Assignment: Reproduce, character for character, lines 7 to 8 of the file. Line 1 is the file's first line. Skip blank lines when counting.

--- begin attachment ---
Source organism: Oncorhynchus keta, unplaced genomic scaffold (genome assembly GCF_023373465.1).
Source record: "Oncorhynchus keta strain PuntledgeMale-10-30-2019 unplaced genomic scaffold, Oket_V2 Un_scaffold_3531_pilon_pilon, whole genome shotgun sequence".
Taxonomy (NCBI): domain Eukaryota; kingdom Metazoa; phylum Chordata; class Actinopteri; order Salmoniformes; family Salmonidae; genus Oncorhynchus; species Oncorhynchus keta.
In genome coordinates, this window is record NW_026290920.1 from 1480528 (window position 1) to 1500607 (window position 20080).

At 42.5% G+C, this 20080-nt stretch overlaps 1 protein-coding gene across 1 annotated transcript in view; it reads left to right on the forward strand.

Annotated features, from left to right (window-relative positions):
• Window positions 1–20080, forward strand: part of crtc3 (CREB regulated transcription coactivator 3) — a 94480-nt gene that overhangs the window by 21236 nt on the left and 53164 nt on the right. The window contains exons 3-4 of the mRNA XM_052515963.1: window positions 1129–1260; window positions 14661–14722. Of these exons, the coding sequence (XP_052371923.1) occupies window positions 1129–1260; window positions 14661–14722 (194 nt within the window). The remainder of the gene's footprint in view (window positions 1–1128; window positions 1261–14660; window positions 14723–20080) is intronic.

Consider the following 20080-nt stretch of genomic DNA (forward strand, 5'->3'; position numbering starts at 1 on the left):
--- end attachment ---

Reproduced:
• Window positions 1–20080, forward strand: part of crtc3 (CREB regulated transcription coactivator 3) — a 94480-nt gene that overhangs the window by 21236 nt on the left and 53164 nt on the right. The window contains exons 3-4 of the mRNA XM_052515963.1: window positions 1129–1260; window positions 14661–14722. Of these exons, the coding sequence (XP_052371923.1) occupies window positions 1129–1260; window positions 14661–14722 (194 nt within the window). The remainder of the gene's footprint in view (window positions 1–1128; window positions 1261–14660; window positions 14723–20080) is intronic.

Consider the following 20080-nt stretch of genomic DNA (forward strand, 5'->3'; position numbering starts at 1 on the left):